This post was last updated on 6 months ago at 6 months ago
With Father’s Day coming on Sunday, I was thinking about what to get my Dad. He’s a 73 year old widower who is a typically hard to buy for kind of guy. I usually get him a book. Quick story: A few years ago I was looking for a book and remembered a book called Fathers and Sons & Golf. Thinking this was a perfect book, I hunted around several sites and finally located a copy at a used book store halfway across the country. I ordered it online and had it delivered right to his door. I was waited selfishly for the obligatory thank you but never got it. Finally I asked if he enjoyed the book. He said, “Yea, but you got me the same book last year!”
Okay, so I’m not that bright and never claimed to be. This year, I’ll likely get him something to support him in his technological pursuits. His immersion into digital photography, general computing and geocaching keeps his mind and body active. He’s got all the golf shirts and ties he’ll ever need. But besides the gift, here are technology lessons I learned from my Dad:
- commitment and loyalty…Dad’s long term commitments to his friends, faith and church have stayed with me and is something I’ve tried to pass on to my kids. With technology you need a strong commitment to persevere through frustration and challenges. Anyone working with technology is well aware it doesn’t always go as planned.
- openness to new ideas and viewpoints…My Dad will try almost anything. A few years ago he bought a 4×4 and went racing up and down the beaches in Corpus Christi and also went parasailing. His new found joy of technology makes him somewhat of an expert among his peers. I’ve been able to learn more in the past five years than I could have imagined. Finding new ways to help students and teachers is what makes my job so exciting.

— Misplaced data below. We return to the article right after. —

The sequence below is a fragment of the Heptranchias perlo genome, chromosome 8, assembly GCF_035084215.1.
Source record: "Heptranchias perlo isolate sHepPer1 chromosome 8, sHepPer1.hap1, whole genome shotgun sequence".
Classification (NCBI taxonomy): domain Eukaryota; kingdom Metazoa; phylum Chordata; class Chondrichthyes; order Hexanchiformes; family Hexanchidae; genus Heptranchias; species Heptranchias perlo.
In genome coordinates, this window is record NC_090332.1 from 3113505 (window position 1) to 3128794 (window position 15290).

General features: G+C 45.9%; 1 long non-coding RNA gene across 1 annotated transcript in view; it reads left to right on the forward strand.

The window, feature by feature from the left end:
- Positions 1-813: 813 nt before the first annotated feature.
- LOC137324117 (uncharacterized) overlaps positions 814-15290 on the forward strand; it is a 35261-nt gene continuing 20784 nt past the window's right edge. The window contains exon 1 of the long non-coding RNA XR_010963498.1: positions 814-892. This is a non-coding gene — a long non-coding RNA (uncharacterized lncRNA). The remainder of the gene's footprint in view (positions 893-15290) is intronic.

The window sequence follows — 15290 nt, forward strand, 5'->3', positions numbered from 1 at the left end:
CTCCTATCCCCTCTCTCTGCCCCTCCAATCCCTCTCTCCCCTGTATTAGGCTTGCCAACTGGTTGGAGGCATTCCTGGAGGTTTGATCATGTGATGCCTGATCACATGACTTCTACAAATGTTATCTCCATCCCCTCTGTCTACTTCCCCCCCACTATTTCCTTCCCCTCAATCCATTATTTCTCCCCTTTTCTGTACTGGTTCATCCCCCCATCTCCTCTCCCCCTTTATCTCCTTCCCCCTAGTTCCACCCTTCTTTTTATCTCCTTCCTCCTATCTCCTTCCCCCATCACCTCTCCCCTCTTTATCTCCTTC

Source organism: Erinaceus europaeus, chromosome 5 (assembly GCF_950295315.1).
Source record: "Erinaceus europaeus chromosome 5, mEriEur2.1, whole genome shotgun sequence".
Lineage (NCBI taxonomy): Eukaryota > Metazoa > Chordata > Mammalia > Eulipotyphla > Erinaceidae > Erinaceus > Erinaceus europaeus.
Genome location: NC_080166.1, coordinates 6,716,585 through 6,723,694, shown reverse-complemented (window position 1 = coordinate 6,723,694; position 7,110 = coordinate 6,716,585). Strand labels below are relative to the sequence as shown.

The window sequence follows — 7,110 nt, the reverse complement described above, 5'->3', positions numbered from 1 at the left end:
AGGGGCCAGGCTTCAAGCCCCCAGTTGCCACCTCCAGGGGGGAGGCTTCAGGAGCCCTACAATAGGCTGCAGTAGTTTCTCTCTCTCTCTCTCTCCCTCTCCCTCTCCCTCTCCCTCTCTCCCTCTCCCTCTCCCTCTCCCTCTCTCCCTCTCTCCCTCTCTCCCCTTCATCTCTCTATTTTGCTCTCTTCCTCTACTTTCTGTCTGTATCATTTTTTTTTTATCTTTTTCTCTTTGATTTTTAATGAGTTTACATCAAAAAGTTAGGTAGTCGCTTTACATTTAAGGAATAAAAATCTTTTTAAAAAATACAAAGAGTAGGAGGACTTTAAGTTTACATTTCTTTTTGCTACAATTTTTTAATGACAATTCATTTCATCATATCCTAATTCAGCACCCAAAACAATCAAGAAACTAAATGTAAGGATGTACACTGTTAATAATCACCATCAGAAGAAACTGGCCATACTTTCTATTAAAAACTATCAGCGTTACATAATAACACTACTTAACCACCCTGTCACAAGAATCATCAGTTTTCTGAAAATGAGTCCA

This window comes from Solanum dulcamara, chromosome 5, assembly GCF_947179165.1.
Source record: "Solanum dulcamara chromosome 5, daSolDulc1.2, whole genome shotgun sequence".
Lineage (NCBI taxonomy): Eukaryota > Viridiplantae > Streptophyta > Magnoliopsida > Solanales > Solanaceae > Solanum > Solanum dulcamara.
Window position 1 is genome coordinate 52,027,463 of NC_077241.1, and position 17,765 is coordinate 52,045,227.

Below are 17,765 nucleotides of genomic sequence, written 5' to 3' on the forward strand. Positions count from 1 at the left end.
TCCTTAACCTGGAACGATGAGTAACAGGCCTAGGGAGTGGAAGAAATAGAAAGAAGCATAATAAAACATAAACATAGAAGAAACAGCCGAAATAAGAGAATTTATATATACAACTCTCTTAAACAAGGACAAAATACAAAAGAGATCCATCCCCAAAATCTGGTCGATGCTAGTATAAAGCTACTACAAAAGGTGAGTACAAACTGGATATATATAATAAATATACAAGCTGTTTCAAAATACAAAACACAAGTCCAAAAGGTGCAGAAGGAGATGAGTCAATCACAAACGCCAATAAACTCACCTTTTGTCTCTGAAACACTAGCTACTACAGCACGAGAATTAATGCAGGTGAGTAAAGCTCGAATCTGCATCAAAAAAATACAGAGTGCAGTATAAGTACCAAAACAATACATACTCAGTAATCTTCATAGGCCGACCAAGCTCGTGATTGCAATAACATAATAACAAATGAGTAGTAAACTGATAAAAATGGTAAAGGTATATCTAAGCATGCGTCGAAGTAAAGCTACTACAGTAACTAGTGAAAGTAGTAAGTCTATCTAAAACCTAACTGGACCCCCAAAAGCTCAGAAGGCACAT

- Make time for fun…As hard a worker as he is, he makes sure it’s mixed with fun. As I help teachers find new technology I always encourage them to find a way to use it in their personal lives and have fun with it. Some of my best workshops have included some outrageous videos from teachers who felt the freedom to have fun. I’ve come to discover that learning is fun.
- Listen and ask questions…People enjoy his company because he listens and shows genuine interest in people. I’m especially thankful for the way RSS has opened my eyes to many new ideas and viewpoints. Not that I agree with everyone but I like the conversation. I read way more than I write and I hope I listen way more than I talk. I need to work on that one.
- Don’t take yourself too seriously… My Dad often starts his phone conversation with, “you know what dumb thing I did today?” Being able to laugh at yourself shows humility and vulnerability. It also makes you more approachable. Teachers and students are put at ease when you let them know you don’t have all the answers.
The nice thing is, I’m still learning. I’m sure Dad never knew all the things he taught me about technology.
Thanks Dad. Happy Father’s Day.